Credit: Jessica Combs
AWARD WINNING AUTHOR: Rebecca Walker wrote
best-seller Black, White and Jewish: Autobiography
of a Shifting Self.
Wednesday March 30, noted author and activist Rebecca
Walker visited the Rollins campus for a talk and discussion
with students in the Bush Auditorium.
Walker is the author of the award-winning bestseller Black,
White and Jewish: Autobiography of a Shifting Self, as well
as other works, and the cofounder of the Third Way Foundation,
which on Ms. Walker's website calls itself "the only
national, activist, philanthropic organization serving women
aged 15-30". Ms. Walker's talk focused on the 'divisiveness'
she sees in our society and her desire for people to be
Ms. Walker's talk itself was relatively brief, she only
spoke for about 30 minutes; she covered a wide swath of
territory with her words. She began by criticizing the "zealots
influencing the very core of our government" and continued
to say that conservatives control both houses of Congress,
the White House, the FCC, radio, print news and TV.
she did at times sprinkle in critiques of the political
left, much of her talk seemed to be inspired by a dislike
for the direction of the country and those who Ms. Walker
holds responsible for that direction. Ms. Walker warned
that "Here is what we are dealing with: chaotic circumstances
that we find ourselves in today disguised as forward motion
are tinged with the potential for total annihilation"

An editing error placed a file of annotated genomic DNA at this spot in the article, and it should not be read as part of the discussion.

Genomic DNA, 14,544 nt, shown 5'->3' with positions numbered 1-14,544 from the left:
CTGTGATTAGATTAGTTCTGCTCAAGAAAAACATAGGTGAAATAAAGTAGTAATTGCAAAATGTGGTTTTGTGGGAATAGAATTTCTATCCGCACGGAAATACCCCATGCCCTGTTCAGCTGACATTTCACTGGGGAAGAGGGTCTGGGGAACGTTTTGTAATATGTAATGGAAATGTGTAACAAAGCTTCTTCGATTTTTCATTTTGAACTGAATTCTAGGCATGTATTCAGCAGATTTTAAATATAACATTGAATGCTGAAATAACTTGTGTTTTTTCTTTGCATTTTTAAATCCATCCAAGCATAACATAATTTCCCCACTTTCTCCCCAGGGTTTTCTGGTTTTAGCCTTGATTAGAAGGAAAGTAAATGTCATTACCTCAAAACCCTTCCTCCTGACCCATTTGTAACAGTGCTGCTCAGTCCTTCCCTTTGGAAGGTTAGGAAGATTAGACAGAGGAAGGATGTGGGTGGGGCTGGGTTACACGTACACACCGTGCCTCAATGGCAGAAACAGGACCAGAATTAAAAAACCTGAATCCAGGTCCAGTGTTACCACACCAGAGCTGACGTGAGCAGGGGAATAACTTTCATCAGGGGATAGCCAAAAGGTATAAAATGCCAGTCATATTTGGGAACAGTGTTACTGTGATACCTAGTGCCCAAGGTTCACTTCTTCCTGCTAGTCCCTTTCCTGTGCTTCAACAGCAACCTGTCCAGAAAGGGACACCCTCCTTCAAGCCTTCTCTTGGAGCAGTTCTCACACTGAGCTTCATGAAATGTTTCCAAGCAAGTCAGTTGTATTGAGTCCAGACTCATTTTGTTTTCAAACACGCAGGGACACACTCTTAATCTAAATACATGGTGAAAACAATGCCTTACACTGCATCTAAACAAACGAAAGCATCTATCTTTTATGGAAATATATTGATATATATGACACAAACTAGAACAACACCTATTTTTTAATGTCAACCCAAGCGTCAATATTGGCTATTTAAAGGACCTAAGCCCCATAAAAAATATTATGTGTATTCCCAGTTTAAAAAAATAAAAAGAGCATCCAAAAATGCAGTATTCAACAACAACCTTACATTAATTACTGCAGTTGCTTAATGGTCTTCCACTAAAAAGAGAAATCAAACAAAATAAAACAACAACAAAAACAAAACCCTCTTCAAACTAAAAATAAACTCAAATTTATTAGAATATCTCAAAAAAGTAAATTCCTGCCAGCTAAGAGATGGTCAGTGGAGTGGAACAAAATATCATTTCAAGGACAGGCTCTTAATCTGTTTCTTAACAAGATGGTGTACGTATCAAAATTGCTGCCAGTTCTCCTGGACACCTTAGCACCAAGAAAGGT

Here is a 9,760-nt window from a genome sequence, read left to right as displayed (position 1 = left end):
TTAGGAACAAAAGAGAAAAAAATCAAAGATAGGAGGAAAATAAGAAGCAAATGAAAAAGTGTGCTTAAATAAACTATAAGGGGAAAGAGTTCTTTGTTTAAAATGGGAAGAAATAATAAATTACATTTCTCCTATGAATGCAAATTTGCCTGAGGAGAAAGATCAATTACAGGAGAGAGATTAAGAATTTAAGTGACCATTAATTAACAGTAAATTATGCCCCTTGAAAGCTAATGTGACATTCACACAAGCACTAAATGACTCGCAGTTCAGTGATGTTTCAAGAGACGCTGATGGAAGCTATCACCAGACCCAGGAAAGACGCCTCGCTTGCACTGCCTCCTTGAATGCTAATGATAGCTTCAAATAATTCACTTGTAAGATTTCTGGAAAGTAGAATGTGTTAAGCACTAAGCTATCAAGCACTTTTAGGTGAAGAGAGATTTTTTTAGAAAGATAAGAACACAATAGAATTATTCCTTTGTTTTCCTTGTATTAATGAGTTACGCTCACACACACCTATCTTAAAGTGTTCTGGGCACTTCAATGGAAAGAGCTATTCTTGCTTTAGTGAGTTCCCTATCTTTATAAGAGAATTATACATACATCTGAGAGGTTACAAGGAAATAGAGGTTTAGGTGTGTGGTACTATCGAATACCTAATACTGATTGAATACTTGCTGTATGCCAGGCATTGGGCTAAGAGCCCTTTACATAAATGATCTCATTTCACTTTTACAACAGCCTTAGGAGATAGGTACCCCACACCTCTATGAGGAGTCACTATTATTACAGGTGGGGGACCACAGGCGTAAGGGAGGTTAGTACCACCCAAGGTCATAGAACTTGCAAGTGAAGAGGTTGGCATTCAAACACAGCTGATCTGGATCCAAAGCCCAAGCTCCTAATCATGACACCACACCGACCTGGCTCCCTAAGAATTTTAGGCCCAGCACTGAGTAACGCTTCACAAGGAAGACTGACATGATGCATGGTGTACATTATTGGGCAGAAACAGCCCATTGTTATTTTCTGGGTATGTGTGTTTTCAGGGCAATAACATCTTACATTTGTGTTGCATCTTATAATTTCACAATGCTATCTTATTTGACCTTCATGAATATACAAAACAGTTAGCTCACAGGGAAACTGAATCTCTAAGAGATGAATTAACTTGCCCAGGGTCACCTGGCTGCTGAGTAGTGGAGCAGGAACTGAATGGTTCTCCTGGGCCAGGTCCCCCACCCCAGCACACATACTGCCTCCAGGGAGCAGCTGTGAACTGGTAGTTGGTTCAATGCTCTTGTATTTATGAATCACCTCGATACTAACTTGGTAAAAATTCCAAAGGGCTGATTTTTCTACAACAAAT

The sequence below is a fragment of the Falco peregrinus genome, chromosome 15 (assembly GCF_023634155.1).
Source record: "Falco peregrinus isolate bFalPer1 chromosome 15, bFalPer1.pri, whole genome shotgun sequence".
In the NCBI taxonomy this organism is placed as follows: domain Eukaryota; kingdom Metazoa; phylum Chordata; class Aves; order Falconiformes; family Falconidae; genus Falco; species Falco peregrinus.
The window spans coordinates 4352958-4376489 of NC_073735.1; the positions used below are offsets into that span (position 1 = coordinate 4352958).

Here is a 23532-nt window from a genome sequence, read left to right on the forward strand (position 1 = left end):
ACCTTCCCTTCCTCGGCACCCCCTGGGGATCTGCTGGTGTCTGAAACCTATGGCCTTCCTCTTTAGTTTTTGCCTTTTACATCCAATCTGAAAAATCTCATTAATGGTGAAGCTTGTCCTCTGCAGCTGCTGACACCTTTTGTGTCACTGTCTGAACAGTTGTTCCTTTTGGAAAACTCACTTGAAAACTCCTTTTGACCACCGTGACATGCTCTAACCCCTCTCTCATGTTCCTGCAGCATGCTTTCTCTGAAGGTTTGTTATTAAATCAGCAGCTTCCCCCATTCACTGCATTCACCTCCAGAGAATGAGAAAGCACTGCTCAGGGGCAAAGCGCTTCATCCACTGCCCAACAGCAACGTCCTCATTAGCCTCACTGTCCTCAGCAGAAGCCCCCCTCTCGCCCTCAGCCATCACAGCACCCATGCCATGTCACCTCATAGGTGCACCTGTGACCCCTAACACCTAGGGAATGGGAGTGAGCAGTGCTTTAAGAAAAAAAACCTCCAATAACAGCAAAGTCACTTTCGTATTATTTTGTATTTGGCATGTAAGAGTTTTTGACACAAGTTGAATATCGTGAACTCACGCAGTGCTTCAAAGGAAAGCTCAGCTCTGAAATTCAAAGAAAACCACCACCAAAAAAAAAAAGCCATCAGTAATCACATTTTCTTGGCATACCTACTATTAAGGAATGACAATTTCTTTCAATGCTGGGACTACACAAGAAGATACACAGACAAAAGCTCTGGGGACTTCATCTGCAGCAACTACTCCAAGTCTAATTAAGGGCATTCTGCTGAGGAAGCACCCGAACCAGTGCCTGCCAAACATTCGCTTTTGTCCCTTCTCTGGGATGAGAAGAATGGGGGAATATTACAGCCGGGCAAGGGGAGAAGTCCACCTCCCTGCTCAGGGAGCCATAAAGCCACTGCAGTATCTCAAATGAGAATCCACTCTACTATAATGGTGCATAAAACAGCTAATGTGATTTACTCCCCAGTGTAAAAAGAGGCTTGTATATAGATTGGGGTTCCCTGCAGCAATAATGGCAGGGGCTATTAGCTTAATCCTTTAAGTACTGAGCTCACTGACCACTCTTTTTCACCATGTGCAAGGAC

overriding theme to Ms. Walker's talk and the subsequent
discussion with audience members was Ms. Walker's desire
to change the dialogue in this country. She spoke of a time
in the past where "Public intellectuals required to
listen and not just speak", along with her constant
theme of divisiveness that she mentioned throughout the
evening. Ms. Walker talked of what happens today will influence
what happens tomorrow and she hopes that a new feeling of
openness will overtake the current divisive status of our
culture. She even when so far as to correct a questioner
during the Q&A, pointing out that the very question
being asked was a result of divisive thinking.
Walker provided some insight into what she means when she
says she wants more openness; she talked of fulfilling the
promise of life, liberty and happiness. She wondered "Why
have we failed? Why have we been unable to manifest what
we say we want for generation after generation?" and
concluded that by striving for openness over divisiveness
today we can change things for tomorrow.